Fluoron is increasingly thinking of ways in which it can use its biomaterial developments for new platforms, which would enable the company to also provide other surgical disciplines such as orthopaedics or dermatology with products. The factories that are required to serve these markets have been developed and the first negotiations with partners are underway.In order to stabilise its business, Fluoron also plans to enter the field of contract manufacturing, providing clients who have a product idea with documentation, approval, production and packaging support. Such a broad range of services, along with greater financial resources, would help Fluoron to not only enter other surgical disciplines, but also focus on obtaining marketing authorisation for products in the USA, which is the largest market in this field.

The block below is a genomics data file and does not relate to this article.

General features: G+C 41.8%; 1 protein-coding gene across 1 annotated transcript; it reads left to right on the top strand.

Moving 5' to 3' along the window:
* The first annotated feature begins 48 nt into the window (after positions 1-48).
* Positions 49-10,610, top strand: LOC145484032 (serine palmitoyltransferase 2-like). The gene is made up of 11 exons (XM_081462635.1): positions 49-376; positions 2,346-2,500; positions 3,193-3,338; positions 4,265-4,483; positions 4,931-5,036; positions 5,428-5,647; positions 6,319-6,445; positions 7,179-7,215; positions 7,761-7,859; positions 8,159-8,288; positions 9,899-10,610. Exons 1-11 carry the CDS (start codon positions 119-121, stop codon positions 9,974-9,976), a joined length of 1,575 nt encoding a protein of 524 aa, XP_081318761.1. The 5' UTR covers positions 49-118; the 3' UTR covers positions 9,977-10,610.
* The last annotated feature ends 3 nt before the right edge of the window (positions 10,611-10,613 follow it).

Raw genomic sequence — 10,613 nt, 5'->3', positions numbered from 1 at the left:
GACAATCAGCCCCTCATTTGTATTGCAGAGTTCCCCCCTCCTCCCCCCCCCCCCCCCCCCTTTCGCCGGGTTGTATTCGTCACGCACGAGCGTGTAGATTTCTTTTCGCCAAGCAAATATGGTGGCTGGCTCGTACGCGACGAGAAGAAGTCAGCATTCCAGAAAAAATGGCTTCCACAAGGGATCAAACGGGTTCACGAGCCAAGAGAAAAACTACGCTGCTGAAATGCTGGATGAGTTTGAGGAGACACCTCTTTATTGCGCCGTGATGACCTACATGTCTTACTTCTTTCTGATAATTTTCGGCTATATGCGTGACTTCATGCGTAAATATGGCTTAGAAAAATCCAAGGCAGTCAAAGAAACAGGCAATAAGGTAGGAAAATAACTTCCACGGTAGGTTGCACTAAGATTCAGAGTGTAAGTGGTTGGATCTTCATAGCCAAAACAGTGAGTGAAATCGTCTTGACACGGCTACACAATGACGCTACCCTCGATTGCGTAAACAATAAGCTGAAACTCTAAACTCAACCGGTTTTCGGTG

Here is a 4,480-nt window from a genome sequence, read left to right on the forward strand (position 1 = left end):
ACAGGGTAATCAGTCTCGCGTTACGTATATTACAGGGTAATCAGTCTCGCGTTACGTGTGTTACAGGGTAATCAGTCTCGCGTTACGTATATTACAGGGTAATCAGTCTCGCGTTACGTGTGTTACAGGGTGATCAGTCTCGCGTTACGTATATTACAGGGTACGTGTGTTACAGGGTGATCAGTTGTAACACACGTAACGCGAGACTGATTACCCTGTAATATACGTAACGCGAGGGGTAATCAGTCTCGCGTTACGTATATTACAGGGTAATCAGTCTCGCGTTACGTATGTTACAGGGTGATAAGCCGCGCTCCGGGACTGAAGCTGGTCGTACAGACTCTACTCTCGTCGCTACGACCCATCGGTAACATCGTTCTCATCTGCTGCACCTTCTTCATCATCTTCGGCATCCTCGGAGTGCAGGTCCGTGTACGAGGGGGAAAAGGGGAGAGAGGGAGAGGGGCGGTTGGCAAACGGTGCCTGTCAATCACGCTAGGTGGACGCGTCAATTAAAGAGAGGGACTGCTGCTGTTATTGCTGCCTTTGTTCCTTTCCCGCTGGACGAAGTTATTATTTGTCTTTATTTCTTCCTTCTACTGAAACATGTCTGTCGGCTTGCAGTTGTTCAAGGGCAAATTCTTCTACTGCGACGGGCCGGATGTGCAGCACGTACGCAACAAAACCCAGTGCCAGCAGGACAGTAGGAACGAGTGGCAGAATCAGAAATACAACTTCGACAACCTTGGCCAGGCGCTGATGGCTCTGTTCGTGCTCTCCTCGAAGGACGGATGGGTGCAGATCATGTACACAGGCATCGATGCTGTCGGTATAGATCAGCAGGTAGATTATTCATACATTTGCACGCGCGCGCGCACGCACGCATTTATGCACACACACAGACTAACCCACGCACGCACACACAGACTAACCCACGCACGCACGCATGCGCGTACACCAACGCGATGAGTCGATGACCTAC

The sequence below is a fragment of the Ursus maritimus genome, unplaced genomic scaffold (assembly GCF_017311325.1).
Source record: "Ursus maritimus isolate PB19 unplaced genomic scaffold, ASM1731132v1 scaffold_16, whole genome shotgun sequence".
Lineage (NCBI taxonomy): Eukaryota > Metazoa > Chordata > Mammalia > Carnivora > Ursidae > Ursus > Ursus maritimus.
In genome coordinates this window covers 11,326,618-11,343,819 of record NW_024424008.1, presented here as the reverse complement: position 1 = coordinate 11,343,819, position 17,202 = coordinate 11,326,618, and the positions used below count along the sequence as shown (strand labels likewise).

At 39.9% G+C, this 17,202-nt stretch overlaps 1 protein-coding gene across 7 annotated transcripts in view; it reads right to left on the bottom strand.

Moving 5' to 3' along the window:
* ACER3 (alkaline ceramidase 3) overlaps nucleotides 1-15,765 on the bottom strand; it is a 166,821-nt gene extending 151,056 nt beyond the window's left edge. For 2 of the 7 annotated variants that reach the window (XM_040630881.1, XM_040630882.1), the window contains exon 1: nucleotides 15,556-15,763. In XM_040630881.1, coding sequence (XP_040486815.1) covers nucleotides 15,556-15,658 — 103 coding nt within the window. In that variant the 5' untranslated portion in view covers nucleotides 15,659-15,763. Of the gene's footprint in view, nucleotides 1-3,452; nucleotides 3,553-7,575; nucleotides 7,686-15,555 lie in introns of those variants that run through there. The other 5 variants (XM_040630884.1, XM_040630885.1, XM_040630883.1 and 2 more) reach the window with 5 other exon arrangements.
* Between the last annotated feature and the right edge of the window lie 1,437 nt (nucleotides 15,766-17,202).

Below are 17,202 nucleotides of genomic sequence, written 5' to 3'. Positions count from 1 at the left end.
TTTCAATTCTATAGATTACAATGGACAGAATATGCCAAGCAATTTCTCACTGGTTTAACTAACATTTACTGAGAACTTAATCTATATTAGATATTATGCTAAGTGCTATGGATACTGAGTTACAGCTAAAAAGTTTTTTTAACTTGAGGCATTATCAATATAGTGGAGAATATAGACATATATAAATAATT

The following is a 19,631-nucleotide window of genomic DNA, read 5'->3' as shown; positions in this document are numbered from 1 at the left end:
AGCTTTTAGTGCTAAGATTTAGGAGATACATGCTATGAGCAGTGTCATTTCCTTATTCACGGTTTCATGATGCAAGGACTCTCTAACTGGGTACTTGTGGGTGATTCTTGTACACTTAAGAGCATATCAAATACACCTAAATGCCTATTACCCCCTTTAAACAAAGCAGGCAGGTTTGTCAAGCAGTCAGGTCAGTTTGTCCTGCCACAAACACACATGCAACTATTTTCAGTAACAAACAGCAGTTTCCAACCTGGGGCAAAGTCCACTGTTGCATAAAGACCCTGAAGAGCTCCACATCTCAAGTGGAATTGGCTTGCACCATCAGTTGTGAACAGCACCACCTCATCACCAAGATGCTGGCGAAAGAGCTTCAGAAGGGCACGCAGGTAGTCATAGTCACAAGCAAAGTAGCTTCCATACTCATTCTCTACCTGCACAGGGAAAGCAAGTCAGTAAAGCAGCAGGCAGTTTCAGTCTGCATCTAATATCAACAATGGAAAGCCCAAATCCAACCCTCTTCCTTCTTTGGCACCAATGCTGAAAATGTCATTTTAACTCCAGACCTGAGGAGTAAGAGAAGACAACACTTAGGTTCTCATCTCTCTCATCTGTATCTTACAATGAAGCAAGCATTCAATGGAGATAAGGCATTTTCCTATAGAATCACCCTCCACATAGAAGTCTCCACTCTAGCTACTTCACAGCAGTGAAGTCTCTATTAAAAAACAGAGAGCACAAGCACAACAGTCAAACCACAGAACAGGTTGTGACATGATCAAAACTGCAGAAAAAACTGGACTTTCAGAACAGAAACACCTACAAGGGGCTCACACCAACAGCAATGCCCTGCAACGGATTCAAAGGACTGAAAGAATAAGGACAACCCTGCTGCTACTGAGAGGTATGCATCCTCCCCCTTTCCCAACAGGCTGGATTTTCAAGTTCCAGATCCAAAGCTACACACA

Lingenfelder also believes that an orientation towards the pharmaceutical sector is another long-term option. The Ulm-based company regards itself as being in a good position to tackle future demands. The orientation towards the pharmaceutical sector is frequently referred to as the “biologisation of medical technology”, meaning the development of bioactive surfaces, drug delivery systems or products that combine a medical device and a pharmaceutical drug.